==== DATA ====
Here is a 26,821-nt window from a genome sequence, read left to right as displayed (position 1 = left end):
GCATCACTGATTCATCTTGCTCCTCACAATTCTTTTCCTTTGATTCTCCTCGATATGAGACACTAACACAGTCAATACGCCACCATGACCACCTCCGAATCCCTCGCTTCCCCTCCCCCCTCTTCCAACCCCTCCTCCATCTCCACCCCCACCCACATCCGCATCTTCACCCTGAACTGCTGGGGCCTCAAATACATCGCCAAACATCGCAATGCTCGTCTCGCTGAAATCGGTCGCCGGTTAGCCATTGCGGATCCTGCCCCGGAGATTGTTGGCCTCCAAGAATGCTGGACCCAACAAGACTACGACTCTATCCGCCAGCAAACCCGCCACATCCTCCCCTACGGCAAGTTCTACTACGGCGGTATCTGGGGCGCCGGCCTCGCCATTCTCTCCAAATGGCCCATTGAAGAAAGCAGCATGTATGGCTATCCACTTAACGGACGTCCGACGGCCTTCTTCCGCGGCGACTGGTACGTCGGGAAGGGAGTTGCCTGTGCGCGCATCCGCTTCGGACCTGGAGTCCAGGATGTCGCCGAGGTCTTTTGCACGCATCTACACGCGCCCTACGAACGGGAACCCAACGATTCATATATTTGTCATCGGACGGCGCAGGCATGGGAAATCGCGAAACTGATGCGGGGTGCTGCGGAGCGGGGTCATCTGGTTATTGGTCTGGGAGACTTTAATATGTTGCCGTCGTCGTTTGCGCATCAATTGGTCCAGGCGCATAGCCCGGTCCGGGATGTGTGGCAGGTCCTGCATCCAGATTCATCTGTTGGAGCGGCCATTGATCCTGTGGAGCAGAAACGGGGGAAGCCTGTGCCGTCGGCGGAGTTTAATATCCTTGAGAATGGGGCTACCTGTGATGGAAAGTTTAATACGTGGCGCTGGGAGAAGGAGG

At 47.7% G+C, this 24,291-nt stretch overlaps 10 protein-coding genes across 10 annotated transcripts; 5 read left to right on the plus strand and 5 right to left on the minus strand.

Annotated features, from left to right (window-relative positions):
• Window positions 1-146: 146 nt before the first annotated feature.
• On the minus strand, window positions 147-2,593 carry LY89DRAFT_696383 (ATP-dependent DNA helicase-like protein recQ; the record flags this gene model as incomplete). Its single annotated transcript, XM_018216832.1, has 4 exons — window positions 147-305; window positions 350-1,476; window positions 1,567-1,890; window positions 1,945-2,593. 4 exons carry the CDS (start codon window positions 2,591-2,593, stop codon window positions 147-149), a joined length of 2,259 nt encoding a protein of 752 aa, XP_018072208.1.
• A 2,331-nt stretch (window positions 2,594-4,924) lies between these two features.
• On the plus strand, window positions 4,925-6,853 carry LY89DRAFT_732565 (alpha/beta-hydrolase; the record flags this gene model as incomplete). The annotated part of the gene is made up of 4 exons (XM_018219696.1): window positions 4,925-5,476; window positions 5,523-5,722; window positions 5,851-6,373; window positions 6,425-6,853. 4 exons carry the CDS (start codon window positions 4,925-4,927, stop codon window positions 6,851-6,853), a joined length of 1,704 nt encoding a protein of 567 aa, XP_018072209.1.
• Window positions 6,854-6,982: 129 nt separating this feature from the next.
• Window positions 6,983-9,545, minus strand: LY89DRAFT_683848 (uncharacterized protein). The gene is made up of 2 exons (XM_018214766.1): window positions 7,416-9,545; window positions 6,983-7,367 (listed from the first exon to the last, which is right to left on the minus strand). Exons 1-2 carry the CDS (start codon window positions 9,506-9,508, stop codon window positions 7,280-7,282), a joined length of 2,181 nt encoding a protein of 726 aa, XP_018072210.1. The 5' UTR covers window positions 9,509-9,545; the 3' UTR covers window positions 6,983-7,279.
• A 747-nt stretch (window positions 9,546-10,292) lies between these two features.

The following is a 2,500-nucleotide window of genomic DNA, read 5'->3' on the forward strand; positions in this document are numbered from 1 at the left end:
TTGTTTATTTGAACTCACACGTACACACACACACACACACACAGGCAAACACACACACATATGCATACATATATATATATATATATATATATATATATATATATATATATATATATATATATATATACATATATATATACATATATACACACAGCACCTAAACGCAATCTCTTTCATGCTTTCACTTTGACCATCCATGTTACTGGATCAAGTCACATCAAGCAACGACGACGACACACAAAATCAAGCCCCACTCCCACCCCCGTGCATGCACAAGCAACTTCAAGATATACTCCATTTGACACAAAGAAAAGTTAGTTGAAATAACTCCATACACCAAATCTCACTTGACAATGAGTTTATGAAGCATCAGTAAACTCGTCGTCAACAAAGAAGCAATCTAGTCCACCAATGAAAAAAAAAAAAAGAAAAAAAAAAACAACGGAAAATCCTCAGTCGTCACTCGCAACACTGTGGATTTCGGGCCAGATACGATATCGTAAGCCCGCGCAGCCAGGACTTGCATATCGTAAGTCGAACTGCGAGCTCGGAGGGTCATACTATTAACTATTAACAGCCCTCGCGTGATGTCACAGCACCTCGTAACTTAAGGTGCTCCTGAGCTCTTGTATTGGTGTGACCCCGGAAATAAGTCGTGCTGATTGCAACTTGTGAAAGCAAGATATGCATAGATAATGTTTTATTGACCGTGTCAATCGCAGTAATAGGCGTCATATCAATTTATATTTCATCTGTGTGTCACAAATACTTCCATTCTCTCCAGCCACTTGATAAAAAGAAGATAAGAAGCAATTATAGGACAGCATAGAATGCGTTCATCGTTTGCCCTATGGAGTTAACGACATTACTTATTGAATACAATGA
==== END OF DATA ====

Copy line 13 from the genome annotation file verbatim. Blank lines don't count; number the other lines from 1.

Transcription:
TTGTTTATTTGAACTCACACGTACACACACACACACACACACAGGCAAACACACACACATATGCATACATATATATATATATATATATATATATATATATATATATATATATATATATATATATATACATATATATATACATATATACACACAGCACCTAAACGCAATCTCTTTCATGCTTTCACTTTGACCATCCATGTTACTGGATCAAGTCACATCAAGCAACGACGACGACACACAAAATCAAGCCCCACTCCCACCCCCGTGCATGCACAAGCAACTTCAAGATATACTCCATTTGACACAAAGAAAAGTTAGTTGAAATAACTCCATACACCAAATCTCACTTGACAATGAGTTTATGAAGCATCAGTAAACTCGTCGTCAACAAAGAAGCAATCTAGTCCACCAATGAAAAAAAAAAAAAGAAAAAAAAAAACAACGGAAAATCCTCAGTCGTCACTCGCAACACTGTGGATTTCGGGCCAGATACGATATCGTAAGCCCGCGCAGCCAGGACTTGCATATCGTAAGTCGAACTGCGAGCTCGGAGGGTCATACTATTAACTATTAACAGCCCTCGCGTGATGTCACAGCACCTCGTAACTTAAGGTGCTCCTGAGCTCTTGTATTGGTGTGACCCCGGAAATAAGTCGTGCTGATTGCAACTTGTGAAAGCAAGATATGCATAGATAATGTTTTATTGACCGTGTCAATCGCAGTAATAGGCGTCATATCAATTTATATTTCATCTGTGTGTCACAAATACTTCCATTCTCTCCAGCCACTTGATAAAAAGAAGATAAGAAGCAATTATAGGACAGCATAGAATGCGTTCATCGTTTGCCCTATGGAGTTAACGACATTACTTATTGAATACAATGA